Glioblastoma multiforme (GBM) is the most common and lethal brain malignancy with a median survival of only one year after diagnosis. Our current knowledge of the underlying basis of GBM centers mostly on several recurrent mutations in specific genes. However, non-genetic factors contributing to GBM development and progression are largely unknown. Due to our poor understanding of GBM biology, treatment options are limited to chemotherapy (temozolomide, TMZ) combined with radiotherapy. Thus, new therapeutic approaches are desperately needed to treat this deadly tumor. Emerging evidence has demonstrated that aberrant RNA splicing due to splice site mutations and/or splicing factor mutations drives oncogenic gene expression in multiple types of solid tumors and hematologic malignancies. In GBM, a few RNA splicing factors, including polypyrimidine tract-binding protein 1 (PTBP1) and hnRNP A2B1 have been recently identified as driving factors in oncogenic splicing, indicating that RNA splicing is a critical, yet to be explored, mechanism that governs a broad range of oncogenic gene expression. Our extensive preliminary data demonstrated that SON, a large nuclear speckle protein possessing DNA- and RNA-binding abilities, is highly upregulated in GBM patient samples, and there is a strong correlation between SON upregulation and short patient survival. We found that SON facilitates expression of PTBP1, thereby activating the PTBP1-meditated oncogenic splicing program. In contrast, SON inhibits the expression of PTBP2, a splicing factor required for neural exon inclusion and neural differentiation. We further revealed that SON regulates the intron removal process at the constitutive splice site in the PTBP1 transcript and regulates cassette exon inclusion/skipping at the alternative splice site in the PTBP2 transcript. We also demonstrated that SON knockdown markedly inhibits GBM cell growth and neural stem cell gene expression, and SON depletion renders patient-derived glioma stem cells (GSCs) sensitive to TMZ in vitro. Based on our preliminary data, we hypothesize that SON is a master RNA splicing regulator positioned at the apex of the splicing factor hierarchy that affects both constitutive and alternative RNA splicing, consequently turning on the oncogenic splicing program and blocking neural splicing. Thus, SON could represent a promising novel therapeutic target for GBM. To test this hypothesis, we propose to dissect the molecular mechanisms of SON functions in the regulation of constitutive and alternative RNA splicing in GBM (Aim 1), and to determine the therapeutic potential of targeting SON in vivo (Aim 2). Successful completion of this proposed study will significantly advance our knowledge of abnormal gene expression in GBM and provide a fundamental rationale for future endeavors to develop SON inhibitors.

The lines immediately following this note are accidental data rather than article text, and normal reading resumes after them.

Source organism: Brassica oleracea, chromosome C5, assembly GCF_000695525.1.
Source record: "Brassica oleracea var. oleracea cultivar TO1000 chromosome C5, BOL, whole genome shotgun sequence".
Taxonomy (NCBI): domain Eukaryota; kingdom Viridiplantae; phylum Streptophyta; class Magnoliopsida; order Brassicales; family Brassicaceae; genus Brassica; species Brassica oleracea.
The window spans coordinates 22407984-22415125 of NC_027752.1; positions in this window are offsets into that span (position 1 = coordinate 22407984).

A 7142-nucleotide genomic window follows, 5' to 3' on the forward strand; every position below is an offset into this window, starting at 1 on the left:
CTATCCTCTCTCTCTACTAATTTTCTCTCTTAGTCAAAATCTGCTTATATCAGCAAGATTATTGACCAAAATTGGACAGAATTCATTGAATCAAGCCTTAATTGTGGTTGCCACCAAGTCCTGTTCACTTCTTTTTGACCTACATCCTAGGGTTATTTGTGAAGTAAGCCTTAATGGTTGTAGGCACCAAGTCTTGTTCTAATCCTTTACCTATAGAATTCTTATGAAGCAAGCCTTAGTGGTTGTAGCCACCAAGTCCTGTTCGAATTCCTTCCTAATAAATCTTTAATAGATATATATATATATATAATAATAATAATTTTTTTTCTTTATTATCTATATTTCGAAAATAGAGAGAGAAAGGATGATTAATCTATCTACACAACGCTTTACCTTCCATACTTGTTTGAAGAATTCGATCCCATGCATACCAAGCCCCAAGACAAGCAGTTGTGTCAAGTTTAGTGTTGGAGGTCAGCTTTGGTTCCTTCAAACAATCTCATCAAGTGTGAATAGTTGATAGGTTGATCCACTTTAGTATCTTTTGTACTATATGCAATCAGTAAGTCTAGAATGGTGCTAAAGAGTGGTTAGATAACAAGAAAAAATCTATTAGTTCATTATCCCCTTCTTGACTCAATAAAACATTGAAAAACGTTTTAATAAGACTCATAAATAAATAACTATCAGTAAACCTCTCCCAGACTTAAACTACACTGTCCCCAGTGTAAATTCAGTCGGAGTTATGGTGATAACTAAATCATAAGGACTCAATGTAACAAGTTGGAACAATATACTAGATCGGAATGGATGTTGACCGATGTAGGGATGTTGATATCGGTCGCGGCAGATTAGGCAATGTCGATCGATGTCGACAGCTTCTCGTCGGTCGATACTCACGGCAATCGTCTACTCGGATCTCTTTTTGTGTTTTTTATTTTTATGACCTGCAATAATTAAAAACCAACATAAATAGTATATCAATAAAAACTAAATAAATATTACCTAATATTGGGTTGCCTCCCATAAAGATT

Public Health Relevance

Glioblastoma multiforme (GBM) is the most common and lethal brain malignancy with no targeted therapy available. This project is to achieve a comprehensive understanding of SON functions in altering the RNA splicing program in GBM and to evaluate the therapeutic potential of targeting SON in vivo. The knowledge generated from this study will advance our understanding of the functional significance of RNA splicing in GBM and will lead to the development of a novel strategy for targeted therapy.

National Institute of Health (NIH)
National Cancer Institute (NCI)
Research Project (R01)
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Cancer Molecular Pathobiology Study Section (CAMP)
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Strasburger, Jennifer
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University of Alabama Birmingham
Schools of Medicine
United States
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